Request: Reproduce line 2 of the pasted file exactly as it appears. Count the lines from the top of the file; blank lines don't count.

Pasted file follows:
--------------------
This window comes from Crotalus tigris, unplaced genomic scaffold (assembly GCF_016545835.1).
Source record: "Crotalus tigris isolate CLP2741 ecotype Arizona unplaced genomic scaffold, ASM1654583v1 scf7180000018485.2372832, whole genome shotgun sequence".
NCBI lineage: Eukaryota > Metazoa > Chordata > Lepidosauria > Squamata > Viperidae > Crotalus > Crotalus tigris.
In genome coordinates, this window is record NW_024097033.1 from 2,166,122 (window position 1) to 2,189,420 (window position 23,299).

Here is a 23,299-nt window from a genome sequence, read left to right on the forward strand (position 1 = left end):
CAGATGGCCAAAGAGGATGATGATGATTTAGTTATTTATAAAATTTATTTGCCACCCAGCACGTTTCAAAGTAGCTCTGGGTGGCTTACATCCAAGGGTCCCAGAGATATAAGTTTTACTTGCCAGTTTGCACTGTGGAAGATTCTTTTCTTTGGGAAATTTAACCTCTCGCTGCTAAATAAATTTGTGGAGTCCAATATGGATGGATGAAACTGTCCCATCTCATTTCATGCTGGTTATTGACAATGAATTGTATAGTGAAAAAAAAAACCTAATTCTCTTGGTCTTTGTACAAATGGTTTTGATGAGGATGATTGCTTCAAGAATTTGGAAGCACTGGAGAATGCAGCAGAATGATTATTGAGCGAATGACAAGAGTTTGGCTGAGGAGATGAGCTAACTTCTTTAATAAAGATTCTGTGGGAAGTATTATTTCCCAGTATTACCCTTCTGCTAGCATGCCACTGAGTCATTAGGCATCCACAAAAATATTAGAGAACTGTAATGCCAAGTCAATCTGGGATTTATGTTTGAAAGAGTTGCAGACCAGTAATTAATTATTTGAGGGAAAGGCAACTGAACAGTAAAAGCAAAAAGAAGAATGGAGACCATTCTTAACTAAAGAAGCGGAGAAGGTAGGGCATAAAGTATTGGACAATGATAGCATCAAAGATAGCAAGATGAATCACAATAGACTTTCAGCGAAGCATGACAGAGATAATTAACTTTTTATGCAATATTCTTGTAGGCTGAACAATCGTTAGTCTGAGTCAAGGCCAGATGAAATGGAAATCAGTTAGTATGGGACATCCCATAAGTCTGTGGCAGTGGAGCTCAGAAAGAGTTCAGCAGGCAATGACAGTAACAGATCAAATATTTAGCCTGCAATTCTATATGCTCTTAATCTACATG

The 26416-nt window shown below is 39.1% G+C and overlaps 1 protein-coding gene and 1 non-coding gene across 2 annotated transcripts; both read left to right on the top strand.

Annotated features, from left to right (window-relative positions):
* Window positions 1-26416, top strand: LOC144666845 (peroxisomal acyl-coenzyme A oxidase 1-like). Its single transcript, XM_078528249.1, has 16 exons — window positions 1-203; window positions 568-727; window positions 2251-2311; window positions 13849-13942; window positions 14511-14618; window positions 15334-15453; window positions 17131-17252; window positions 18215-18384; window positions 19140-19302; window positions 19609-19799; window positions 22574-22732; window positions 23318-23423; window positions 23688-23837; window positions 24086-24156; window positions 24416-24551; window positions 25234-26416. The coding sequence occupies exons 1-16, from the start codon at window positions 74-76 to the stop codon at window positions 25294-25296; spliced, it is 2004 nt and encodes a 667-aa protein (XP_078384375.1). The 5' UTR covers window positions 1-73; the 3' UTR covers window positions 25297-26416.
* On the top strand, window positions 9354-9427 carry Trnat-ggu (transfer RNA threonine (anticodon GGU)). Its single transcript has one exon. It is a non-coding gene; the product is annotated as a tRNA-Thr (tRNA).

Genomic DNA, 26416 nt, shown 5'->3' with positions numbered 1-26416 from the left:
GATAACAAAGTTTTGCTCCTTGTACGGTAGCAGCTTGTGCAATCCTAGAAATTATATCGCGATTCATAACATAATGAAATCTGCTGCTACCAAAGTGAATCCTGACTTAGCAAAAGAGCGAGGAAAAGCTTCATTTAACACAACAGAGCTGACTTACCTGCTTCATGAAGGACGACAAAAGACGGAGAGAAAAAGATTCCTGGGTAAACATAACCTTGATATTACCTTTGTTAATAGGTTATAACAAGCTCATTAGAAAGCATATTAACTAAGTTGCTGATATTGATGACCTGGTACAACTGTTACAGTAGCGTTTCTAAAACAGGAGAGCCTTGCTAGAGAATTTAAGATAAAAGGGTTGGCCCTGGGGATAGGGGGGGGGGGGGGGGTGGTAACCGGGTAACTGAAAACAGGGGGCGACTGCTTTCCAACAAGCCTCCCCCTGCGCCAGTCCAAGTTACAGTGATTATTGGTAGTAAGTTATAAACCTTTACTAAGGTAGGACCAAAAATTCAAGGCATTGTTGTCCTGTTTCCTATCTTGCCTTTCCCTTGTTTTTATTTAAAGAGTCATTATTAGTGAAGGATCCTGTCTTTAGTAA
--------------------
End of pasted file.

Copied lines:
Source record: "Crotalus tigris isolate CLP2741 ecotype Arizona unplaced genomic scaffold, ASM1654583v1 scf7180000018485.2372832, whole genome shotgun sequence".